The detection system is a sensor/antenna mounted on the underside of the aircraft, not far past the point where the lower body tapers upwards towards the tail, and when activated alerts the flight deck that a  TAILSTRIKE has occurred. This system is highly sophisticated, so to understand it – you need to read the next paragraph carefully.
Basically if you pull back hard enough during takeoff and drag the back end of the aircraft along the runway – you rip off this strategically placed orange fin, and an EICAS message goes off on the flight deck.
Highly sophisticated, wouldn’t you say? Still, it seems to work.
In the event of an activation of this system – on any 777 – the checklist requires you to depressurise the aircraft and land. Potentially, you’ve done damage to the airframe, which could well be structural and include the cabin pressure cell.
Tailstrike Protection (Hardware, B777-300/300ER *)
The physical talkstrike protection canister solution is a skid that retracts with the landing gear but during takeoff and landing provides a crushable canister that absorbs the impact of a tailstrike. Note that you can drag this bit of kit along the runway – even crushing it – without activating the aforementioned detection system (no EICAS message). Apart from some harried calls from the crew and passengers – you might not even know it had occurred. In any event in this circumstance it’s acceptable to continue the flight because the canister has done it’s job of protecting the airframe, even if you failed to do so.
Accompanying this (B777-300ER only) is the implementation of the semi-levered landing gear which “consists of an additional hydraulic actuator that connects the forward end of each main gear truck to the shock strut. During takeoff, the actuator locks to restrict rotation of the main gear truck and allow takeoff rotation about the aft wheel axle, thereby improving airplane performance capability. During landing, the actuator is unlocked to permit rotation of the main gear truck and provide additional damping.”
We like to think that the aircraft essentially hops off the runway at the end of the rotation sequence…
Tailstrike Protection (Software, B777-300ER)
The 300ER’s come with a software innovation that assesses the likelihood of a tailstrike during takeoff based on a sea of parameters that include not only tailskid height but pitch attitude, rotation rate, airspeed as well as pilot control inputs. This is a solution that is a direct benefit from a fly by wire control system – there’s no doubt a stack of software in the background operating on a stack of data coming in at (I believe) 60 frames of information a second. Basically the system calculates how low the tail skid will be at the lowest point in the rotation – and if it believe that clearance will be less than 1.5 feet (yes – that’s 18 inches folks …) – it springs into action. Effectively, it reduces the pilot commanded elevator input, slowing the rotation of the aircraft, thereby preventing a tailstrike while continuing the rotation manoeuvre.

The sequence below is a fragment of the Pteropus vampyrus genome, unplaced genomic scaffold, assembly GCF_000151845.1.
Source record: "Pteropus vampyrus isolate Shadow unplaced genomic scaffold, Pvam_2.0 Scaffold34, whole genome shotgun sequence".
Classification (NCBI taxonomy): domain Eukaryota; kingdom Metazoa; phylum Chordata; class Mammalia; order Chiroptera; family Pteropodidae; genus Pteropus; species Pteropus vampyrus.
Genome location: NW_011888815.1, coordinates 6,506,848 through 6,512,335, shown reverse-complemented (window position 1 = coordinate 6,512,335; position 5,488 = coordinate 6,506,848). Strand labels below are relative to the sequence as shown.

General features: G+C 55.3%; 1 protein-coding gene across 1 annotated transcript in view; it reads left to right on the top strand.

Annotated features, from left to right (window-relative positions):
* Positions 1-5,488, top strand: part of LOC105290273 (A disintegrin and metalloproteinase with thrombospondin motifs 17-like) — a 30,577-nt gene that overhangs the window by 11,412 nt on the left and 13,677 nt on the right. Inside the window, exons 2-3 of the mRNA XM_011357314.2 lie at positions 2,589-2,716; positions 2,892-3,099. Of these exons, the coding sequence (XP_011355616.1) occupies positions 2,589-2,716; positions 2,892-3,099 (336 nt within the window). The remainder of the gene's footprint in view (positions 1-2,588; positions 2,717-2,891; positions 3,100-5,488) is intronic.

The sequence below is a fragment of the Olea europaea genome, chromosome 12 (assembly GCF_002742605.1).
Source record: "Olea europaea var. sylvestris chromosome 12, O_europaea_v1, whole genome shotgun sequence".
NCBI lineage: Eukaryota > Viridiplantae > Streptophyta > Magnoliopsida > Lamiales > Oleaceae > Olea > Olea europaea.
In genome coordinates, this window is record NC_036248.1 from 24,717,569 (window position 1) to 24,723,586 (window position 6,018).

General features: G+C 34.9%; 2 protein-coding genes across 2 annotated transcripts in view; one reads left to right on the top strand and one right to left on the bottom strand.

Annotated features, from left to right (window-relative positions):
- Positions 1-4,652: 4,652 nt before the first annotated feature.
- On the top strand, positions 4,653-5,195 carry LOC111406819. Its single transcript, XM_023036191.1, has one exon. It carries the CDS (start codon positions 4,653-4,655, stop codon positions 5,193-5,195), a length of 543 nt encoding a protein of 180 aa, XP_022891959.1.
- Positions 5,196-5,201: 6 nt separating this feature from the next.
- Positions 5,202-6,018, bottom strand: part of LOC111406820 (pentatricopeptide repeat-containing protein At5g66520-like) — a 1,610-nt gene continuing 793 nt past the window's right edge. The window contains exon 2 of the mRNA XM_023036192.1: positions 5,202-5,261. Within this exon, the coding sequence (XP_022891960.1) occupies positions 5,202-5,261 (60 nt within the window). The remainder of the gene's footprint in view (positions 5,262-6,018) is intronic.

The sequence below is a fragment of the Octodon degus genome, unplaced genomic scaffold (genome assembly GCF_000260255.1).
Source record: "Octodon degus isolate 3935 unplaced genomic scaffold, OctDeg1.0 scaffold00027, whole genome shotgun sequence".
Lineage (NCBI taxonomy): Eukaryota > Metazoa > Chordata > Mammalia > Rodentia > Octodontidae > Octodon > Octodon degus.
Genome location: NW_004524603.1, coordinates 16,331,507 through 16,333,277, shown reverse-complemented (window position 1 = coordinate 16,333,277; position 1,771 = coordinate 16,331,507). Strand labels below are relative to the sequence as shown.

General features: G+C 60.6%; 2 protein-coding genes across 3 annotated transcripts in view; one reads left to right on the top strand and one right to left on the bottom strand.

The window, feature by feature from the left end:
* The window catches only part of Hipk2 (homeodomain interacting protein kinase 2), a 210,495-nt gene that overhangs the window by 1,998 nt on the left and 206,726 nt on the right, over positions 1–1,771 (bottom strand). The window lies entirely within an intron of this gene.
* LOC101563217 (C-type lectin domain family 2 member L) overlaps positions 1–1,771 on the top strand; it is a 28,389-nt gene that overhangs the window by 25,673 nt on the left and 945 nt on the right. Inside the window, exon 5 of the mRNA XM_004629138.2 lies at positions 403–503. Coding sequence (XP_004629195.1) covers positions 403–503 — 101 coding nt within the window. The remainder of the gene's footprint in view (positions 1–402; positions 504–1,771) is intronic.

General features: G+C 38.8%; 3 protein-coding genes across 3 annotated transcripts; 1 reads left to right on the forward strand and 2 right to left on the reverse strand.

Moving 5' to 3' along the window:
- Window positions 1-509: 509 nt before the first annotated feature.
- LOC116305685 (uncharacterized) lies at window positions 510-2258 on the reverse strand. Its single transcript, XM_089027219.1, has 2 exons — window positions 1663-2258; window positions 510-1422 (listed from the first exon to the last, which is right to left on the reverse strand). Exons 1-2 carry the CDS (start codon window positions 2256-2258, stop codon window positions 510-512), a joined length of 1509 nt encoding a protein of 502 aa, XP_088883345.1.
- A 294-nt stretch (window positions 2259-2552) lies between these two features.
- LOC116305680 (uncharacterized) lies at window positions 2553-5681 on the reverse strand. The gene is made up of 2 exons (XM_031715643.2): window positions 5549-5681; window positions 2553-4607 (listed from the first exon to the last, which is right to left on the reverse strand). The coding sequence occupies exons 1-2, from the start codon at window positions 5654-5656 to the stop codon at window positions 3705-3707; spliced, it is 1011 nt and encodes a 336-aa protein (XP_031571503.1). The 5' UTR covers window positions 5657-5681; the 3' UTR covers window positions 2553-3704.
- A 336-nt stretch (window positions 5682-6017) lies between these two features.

There is no pilot feedback, and no advisory to the crew that this has taken place. Depending on your airline’s setup – the flight deck, Engineering and/or Flight Operations Department could receive a report from the aircraft that the event has taken place, incorporating a subset of the data generated during the activation of tailstrike prevention.
Additionally an airline’s flight data monitoring (FDM) program that monitors digital data continuously for exceedences in a variety of parameters may well detect in the takeoff data indications an execeedence of various values such as fast/slow rotation rate; high rotation pitch attitude at liftoff, etc. It’s worth noting however that FDM captures data at about 5 times a second whereas TSP works on at least 12 times as much data – I’ve seen circumstances where the TSP has activated, but FDM never caught anything unusual (enough) on the takeoff to report.
* Finally – it’s worth noting that the software solution on the 777-300ER is so good that recently Boeing stopped placing the physical canister tailstrike protection solution on the -300ER’s; this protection originally provided on the 777-300’s is no longer required and Boeing have been looking at rolling the software system back to the 777-300’s.
- Boeing Aero Q1/2007 : Tail Strikes : Prevention
- Boeing Frontiers TechTalk V3 Iss8 : Striking out tailstrikes
- A Human Factors Approach to Preventing Tail Strikes (Boeing, May 2004)
Shortt URL for this post: